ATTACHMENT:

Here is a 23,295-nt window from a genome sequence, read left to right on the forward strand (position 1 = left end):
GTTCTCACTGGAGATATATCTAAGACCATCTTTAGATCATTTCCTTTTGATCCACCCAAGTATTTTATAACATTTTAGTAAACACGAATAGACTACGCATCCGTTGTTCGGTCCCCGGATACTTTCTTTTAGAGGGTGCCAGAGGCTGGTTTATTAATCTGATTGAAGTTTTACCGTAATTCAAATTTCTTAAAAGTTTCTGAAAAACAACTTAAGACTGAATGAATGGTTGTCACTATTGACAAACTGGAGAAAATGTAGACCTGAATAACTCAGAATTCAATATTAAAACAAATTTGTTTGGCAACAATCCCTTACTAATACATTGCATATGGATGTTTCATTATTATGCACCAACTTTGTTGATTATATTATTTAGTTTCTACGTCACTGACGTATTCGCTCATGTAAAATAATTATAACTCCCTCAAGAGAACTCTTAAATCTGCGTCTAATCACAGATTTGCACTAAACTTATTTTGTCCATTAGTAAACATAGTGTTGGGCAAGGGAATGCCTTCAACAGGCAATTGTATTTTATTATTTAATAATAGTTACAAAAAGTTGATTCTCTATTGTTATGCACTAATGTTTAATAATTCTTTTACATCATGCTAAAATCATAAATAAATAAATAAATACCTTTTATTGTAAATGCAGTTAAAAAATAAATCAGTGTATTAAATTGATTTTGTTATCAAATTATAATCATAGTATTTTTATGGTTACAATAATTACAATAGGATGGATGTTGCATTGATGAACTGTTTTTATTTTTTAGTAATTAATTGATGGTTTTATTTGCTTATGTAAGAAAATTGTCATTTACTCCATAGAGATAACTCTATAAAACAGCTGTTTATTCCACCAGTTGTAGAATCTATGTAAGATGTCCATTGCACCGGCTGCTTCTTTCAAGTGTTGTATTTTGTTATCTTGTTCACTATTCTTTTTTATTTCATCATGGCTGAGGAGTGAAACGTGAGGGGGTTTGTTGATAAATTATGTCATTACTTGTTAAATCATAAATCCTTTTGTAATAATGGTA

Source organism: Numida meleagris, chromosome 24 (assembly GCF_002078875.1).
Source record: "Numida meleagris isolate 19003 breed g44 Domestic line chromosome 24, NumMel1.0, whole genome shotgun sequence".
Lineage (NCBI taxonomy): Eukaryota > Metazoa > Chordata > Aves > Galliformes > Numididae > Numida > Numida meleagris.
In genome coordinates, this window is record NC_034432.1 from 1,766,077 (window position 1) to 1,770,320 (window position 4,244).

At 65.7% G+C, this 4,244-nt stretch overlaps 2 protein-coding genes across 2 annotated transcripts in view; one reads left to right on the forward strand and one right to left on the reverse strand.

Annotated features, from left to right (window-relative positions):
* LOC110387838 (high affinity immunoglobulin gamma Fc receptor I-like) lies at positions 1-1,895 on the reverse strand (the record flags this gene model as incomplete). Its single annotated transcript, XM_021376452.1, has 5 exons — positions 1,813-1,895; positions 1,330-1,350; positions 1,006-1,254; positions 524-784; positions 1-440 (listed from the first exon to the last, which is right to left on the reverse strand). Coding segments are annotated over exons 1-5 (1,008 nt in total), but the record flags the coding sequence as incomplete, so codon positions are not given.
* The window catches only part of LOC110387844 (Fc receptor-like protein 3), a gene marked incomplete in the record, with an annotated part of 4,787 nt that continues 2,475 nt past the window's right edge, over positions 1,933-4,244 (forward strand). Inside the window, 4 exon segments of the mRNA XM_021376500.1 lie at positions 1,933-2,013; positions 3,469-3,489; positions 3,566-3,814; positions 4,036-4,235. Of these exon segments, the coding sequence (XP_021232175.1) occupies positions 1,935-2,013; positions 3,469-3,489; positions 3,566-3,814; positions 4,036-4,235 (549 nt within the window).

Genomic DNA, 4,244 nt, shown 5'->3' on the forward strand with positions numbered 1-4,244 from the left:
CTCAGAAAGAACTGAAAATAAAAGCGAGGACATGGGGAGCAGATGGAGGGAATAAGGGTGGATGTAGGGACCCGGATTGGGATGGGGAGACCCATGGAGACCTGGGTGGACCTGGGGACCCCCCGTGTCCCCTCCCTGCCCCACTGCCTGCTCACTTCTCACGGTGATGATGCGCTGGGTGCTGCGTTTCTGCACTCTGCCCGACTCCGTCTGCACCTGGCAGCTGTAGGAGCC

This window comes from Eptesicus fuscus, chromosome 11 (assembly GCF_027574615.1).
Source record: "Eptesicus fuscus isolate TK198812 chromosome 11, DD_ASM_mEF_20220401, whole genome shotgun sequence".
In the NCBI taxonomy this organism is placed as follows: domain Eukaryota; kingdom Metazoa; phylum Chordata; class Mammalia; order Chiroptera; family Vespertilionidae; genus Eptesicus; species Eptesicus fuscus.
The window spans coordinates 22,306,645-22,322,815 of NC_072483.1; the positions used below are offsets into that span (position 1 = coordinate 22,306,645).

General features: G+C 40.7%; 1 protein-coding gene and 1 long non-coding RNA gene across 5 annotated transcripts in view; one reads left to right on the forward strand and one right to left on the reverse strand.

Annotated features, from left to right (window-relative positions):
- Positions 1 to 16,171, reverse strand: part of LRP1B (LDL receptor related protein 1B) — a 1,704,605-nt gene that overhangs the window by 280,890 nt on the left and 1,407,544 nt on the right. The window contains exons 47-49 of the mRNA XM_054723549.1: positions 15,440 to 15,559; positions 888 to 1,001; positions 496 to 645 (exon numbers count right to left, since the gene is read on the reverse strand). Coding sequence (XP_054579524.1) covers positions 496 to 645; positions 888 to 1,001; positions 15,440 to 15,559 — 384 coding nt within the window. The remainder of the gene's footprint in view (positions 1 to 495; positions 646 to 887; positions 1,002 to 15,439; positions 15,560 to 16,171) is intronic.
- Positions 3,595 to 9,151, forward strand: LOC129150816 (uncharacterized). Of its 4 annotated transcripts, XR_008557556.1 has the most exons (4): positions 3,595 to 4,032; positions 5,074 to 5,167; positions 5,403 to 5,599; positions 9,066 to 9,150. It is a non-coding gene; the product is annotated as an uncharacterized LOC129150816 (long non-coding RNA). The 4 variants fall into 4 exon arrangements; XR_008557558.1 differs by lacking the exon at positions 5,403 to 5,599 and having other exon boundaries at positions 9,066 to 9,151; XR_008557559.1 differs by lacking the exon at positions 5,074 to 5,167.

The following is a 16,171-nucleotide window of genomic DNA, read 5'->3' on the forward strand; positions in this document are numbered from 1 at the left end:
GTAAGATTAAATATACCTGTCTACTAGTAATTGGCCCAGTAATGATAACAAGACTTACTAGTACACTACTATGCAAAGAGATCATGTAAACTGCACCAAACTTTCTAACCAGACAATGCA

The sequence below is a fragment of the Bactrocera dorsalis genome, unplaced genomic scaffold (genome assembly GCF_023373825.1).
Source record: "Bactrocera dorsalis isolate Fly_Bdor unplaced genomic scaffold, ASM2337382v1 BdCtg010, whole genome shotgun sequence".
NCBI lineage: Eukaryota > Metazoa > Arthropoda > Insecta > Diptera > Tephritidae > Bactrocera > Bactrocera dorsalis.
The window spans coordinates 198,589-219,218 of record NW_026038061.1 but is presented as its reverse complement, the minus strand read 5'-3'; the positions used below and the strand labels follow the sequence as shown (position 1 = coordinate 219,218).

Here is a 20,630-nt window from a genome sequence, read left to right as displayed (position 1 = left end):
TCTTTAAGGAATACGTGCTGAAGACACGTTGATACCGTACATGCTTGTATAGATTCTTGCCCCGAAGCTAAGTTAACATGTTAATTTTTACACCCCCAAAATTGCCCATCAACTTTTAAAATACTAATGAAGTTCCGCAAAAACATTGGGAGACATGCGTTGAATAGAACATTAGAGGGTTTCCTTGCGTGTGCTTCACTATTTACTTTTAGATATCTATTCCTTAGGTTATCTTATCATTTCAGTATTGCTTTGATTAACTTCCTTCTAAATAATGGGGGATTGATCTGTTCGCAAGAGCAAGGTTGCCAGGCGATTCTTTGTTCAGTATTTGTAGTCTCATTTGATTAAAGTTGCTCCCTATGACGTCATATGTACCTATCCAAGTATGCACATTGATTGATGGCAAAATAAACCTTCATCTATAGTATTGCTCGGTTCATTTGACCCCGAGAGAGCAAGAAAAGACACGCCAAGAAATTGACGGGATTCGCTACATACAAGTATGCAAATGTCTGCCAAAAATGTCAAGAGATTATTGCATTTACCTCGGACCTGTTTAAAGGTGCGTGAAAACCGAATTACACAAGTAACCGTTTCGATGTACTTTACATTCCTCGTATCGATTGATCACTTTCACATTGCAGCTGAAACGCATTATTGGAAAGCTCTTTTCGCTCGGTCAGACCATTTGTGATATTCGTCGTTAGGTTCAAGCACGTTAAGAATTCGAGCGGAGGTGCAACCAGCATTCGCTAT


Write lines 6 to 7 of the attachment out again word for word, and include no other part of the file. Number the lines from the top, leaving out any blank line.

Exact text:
In genome coordinates, this window is record NC_034432.1 from 1,766,077 (window position 1) to 1,770,320 (window position 4,244).

At 65.7% G+C, this 4,244-nt stretch overlaps 2 protein-coding genes across 2 annotated transcripts in view; one reads left to right on the forward strand and one right to left on the reverse strand.